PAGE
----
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Dust to dust.


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This is the center wall that splits the basement of an 1820 brick farm house. There are a number of randomly spaced brick that have spalled to dust, over time.

The wall is still in pretty good shape, considering. The basement has a gravel floor, there is moisture, but no evidence of flooding. It looks like the same brick was used for the exterior walls. They were in great shape.

I told the owner I'd run this by you guys, and see if I could get some opinions about why some of the brick has deteriorated.

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It looks like the same brick was used for the exterior walls. They were in great shape.
The bricks selected for the exterior had the best look and superior glazed skin. The bricks selected for the interior were under-fired (further away from the fire of the kiln).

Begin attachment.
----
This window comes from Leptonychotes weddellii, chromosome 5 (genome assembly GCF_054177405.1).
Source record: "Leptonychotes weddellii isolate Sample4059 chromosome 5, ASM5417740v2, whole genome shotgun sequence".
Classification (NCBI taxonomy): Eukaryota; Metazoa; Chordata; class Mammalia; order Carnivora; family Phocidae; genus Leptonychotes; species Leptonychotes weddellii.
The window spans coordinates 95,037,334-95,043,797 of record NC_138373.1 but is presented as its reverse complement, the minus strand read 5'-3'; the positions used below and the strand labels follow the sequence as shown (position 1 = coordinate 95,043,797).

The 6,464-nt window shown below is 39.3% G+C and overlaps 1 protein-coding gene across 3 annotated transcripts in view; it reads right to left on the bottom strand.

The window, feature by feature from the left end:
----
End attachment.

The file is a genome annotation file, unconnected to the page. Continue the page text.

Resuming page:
If they hired a contractor to 'fix' it, they'd probably make it worse.

If they did nothing, it would probably need attention in another 50-75 years.

If someone wants to intervene and not do harm, they can patch the severely eroded bricks (more than 5/8") with a lime-based brick-patching mortar.

They can chisel out and insert Buckingham slate at the bottom of the wall to reduce the wicking moisture.

If the red dust bothers them, they can apply a lime-wash.

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We see that often at the inner wythe of old houses. They are often called salmon brick. Much softer since they were not fired as much as better brick.

As long as they are not falling apart they should last a long time. If the mortar joints deteriorate then they should be repointed with a soft mortar.

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